Mercury Rising 鳯女

Politics, life, and other things that matter

Honduras Coup, Act III, Day 11/updated

Posted by Charles II on August 2, 2009

Update2: Machetera has the second part of the series on Otto Reich up. This part goes into the allegations related to Hondutel. The basic story comes down to whether Hondutel was receiving what it should have from US companies using its services, or whether bribes were paid to attain discounts. A Reich protege, Robert Carmona-Borjas (head of the non-profit Arcadia) alleged that the director of Hondutel, Marcelo Chimirri Castro (a nephew of the First Lady), had accepted payments through his company, Inverchicas, costing Hondutel $48M. Carmona-Borjas also alleged that the death of Alejandro Laprade Rodriguez, a computer technician, was to silence him because he had a “49 minute tape recording which he claimed was proof of an extortion attempt by Hondutel employees.” Carmona-Borjas further claimed that Laprade Rodriguez said he had a tape of Chimirri Castro confessing to giving improper discounts. In April, 2009, the Southern District of Florida levied a $2M fine against a company called Latinode for paying bribes to people who were supposed to bribe Hondutel employees. There is no proof that the bribes were ever paid. In the aftermath of the coup, the faux government rounded up a number of people, including Chimirri Castro, and jailed them. They have also requested Interpol warrants. That’s the bare bones of Machetera’s post. I recommend reading the whole post to get a deeper sense of how these sort of allegations are used routinely to discredit left-wing politicians, eliminate state ownership of telephone systems, and thereby attain the power to wiretap.

RadioGlobo is playing the death march over the death of a teacher (I think Roger Vallejo). Some jackass called in to blame the demonstrators for demonstrating in front of armed troops, and the host asked him why are the troops armed in front of demonstrators who are not? The next caller said, if you get other callers like that, hang up on them.

The completely unreliable Radio America says that Zelaya has left his hotel in Ocotal, Nicaragua. According to Tiempo, Spanish vice president Maria Teresa Fernandez de la Vega arrived in Costa Rica for a fact-finding tour of Honduras.

Via Narconews, Albor Ruiz writes in the NY Daily News:

Vallejo Soriano wasn’t the first victim of “golpista” violence according to Dr. Luther Castillo, 33, director of the Luaga Hatuadi Waduheñu Foundation, a group that brings vital health services to isolated indigenous coastal communities. He left Honduras eight days ago with five other community leaders to “educate the world about ‘el golpe.'”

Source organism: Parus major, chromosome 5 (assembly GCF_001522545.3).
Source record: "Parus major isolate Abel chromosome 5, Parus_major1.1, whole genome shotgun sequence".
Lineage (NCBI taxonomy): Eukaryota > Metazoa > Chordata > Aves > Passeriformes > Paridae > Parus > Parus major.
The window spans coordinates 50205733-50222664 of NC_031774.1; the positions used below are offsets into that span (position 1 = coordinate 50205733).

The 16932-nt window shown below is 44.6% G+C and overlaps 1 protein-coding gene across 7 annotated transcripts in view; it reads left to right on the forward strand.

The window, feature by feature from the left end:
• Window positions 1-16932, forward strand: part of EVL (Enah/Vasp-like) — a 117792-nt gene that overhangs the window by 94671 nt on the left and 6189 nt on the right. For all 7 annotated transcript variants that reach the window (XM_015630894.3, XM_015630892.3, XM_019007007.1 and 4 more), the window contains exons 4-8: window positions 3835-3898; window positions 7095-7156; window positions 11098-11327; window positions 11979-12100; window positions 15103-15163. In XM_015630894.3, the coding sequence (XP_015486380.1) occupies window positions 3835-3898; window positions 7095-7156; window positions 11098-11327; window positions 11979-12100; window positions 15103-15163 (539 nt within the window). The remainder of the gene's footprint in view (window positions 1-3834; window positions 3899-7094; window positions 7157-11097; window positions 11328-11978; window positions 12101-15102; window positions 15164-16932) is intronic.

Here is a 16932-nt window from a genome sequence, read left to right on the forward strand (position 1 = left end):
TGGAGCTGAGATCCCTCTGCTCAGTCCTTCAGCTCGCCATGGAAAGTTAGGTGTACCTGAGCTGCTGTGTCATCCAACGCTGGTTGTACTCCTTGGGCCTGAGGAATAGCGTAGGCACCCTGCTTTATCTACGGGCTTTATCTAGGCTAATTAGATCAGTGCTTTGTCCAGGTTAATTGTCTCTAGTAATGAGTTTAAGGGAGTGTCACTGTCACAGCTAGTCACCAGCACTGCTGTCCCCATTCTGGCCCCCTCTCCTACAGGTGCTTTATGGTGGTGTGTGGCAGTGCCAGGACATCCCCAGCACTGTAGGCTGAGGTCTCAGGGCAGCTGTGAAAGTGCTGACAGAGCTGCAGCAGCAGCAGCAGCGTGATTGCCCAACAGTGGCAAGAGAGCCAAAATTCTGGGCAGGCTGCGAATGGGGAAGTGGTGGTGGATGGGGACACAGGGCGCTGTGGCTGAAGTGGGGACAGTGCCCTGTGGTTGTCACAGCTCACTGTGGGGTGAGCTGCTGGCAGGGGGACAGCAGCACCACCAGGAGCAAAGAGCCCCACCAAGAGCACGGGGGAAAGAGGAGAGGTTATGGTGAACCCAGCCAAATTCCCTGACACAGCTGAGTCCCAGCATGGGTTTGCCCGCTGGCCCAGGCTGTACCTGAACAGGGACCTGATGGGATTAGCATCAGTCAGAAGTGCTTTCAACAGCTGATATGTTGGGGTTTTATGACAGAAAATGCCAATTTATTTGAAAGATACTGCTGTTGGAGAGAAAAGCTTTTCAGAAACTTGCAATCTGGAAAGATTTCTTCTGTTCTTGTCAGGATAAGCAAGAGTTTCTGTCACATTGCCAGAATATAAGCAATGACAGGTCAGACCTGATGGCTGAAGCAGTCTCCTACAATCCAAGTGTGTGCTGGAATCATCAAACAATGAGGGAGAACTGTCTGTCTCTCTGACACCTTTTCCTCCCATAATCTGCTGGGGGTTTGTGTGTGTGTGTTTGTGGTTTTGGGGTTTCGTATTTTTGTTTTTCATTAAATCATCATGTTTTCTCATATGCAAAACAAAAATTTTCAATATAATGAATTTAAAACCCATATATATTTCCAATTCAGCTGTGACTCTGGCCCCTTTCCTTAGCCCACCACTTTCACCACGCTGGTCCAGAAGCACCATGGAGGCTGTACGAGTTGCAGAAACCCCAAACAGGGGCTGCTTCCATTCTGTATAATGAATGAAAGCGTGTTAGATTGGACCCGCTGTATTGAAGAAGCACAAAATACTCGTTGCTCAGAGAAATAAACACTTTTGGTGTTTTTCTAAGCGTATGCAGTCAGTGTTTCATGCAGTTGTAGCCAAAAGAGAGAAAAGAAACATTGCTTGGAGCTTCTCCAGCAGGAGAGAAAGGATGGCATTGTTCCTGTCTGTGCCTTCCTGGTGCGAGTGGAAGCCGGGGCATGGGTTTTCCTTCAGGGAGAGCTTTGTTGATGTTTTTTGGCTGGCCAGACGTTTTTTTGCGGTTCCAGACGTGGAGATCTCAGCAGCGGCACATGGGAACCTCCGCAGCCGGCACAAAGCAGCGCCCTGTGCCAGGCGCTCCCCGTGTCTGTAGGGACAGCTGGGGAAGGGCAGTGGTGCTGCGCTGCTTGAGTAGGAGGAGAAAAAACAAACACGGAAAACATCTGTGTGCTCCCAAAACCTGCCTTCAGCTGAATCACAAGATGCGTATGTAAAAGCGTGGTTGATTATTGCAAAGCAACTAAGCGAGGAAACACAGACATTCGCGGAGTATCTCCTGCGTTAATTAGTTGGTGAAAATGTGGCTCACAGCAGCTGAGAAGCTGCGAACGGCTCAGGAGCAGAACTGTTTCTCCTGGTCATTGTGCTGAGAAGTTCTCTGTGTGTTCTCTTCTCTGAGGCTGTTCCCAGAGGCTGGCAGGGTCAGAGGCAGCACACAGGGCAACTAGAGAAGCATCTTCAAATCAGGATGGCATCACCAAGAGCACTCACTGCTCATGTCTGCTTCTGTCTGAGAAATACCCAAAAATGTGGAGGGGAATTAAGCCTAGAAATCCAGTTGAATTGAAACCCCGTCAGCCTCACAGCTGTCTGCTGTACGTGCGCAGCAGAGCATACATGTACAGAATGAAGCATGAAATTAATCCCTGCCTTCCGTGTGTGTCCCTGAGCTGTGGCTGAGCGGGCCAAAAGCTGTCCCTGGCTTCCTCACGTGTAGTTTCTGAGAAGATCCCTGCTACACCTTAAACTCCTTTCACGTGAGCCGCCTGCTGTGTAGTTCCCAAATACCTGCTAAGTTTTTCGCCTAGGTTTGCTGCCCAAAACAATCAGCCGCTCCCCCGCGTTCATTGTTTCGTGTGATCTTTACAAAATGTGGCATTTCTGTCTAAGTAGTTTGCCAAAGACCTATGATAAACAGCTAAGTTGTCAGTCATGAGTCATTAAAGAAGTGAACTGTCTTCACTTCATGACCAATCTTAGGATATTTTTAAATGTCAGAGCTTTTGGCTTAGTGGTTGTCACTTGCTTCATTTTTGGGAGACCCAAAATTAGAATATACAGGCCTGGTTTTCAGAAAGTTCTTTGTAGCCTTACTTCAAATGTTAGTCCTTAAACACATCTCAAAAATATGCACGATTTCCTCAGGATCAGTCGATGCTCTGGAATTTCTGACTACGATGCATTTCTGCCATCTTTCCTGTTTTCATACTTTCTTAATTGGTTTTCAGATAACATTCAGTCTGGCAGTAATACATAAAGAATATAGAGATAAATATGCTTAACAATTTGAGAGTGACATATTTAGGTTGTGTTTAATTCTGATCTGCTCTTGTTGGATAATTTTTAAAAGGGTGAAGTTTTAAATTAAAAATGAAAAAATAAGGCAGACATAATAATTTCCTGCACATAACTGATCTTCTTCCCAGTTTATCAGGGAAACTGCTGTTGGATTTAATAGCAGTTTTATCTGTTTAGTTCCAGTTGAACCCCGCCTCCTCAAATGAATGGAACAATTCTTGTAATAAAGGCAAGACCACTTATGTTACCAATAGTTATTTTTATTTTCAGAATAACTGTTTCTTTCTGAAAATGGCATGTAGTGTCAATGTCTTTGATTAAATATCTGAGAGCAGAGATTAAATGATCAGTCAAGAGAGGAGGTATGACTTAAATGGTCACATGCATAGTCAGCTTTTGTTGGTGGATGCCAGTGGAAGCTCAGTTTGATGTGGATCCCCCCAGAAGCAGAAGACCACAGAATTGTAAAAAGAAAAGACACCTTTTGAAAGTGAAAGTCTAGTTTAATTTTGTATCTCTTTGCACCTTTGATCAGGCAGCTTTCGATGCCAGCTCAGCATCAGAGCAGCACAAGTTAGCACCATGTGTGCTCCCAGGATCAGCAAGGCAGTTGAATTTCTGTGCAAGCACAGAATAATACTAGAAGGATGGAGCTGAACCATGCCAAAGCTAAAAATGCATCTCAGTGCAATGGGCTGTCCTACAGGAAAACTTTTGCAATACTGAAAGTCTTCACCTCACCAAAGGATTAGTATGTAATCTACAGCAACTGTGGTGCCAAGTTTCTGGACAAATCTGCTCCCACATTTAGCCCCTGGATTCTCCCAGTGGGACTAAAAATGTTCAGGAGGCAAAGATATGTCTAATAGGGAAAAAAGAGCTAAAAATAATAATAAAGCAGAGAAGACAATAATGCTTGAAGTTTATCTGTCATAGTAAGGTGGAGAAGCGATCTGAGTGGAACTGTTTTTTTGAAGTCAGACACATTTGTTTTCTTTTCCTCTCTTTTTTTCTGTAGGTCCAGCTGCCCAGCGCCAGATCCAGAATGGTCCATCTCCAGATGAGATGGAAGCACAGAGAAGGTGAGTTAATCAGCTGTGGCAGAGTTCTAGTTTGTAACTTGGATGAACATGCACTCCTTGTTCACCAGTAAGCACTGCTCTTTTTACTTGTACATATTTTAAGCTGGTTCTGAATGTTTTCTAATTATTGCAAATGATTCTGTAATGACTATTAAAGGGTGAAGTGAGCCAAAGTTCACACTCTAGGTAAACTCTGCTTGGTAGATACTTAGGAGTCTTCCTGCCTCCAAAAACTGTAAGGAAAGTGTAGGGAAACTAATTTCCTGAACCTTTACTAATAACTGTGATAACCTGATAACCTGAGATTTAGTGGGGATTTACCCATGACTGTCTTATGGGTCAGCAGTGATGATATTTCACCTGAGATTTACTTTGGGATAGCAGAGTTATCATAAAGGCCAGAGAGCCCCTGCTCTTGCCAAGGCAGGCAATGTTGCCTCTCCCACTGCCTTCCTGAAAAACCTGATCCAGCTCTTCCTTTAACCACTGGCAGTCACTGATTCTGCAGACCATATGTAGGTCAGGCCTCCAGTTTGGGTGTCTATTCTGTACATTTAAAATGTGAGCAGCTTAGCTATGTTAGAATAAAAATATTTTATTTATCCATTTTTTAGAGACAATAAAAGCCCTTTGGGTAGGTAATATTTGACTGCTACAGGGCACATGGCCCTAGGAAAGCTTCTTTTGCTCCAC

“We have denounced many extrajudicial executions,” said Castillo.

According to Castillo, in addition to Isis Murillo, a teenager killed July 5 at the airport waiting for Zelaya’s return, there have been other deaths that can be directly attributed to the Micheletti regime.

“On July 2, Gabriel Pino Noriega, from San Juan Puebla, was murdered; on Saturday, July 11, Roger Iván Báez, was shot while entering his home in San Pedro Sula; July 12, Ramón García, a ‘campesino’ leader, was also killed. And there are many more,” he said.

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Update: In the complex web of relations that is involved in the US apparently passively participating in the Honduran coup, the following development could have significance: Telesur reports that the Brazilian chancellor has challenged the US and Colombia on why they want to establish major bases in the latter country. While the effect depends on who wins the next Brazilian elections in 2010, Lula’s doing good and his Labor Party successor should have a tailwind.

RAJ brings to attention this article on the website of the University of Costa Rica. Mining companies, international fast food, radio chains and banking enterprises were among those threatened by any change in the status quo. There is corruption between these groups, the department of justice, and the Supreme Court, which is named by the Congress. Most Hondurans are incommunicado, because the media doesn’t inform them and they don’t have access to the Internet (62% of poor households have no access). RAJ adds the important point that a major motivator of the coup is suppression of cross-cultural organizing. The appearance of groups from civil society representing African Hondurans and indigenous peoples, and most especially their working together frightens the h–l out of the ruling elite.

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Another light day for blogging.

Bill Conroy reports that:

Lanny Davis, a long-time doorman for the Clinton agenda, has an interesting bedfellow in his latest lobbying assignment on behalf of the business interests behind the illegal putsch regime of Honduras.

Davis, a lawyer, neo-liberal Democrat and now a lobbyist employed by the D.C. office of global law firm Orrick, Herrington & Sutcliffe, was recently retained by the Business Council of Latin America (CEAL in its Spanish initials) to hawk for the coup interests in Honduras,

A sister business coalition of textile manufacturers and exporters with common leadership to CEAL, the Asociacion Hondureña de Maquiladores (AHM), however, is looking to the other side of the U.S. political landscape for its lobbying push in Washington, D.C., and has recently retained a George W. Bush-era neoconservative named Roger Noriega.

He then points out that what Noriega may be violating the letter of the law on foreign lobbyists.

Adrienne has film of a police shooting. Looks completely unprovoked.

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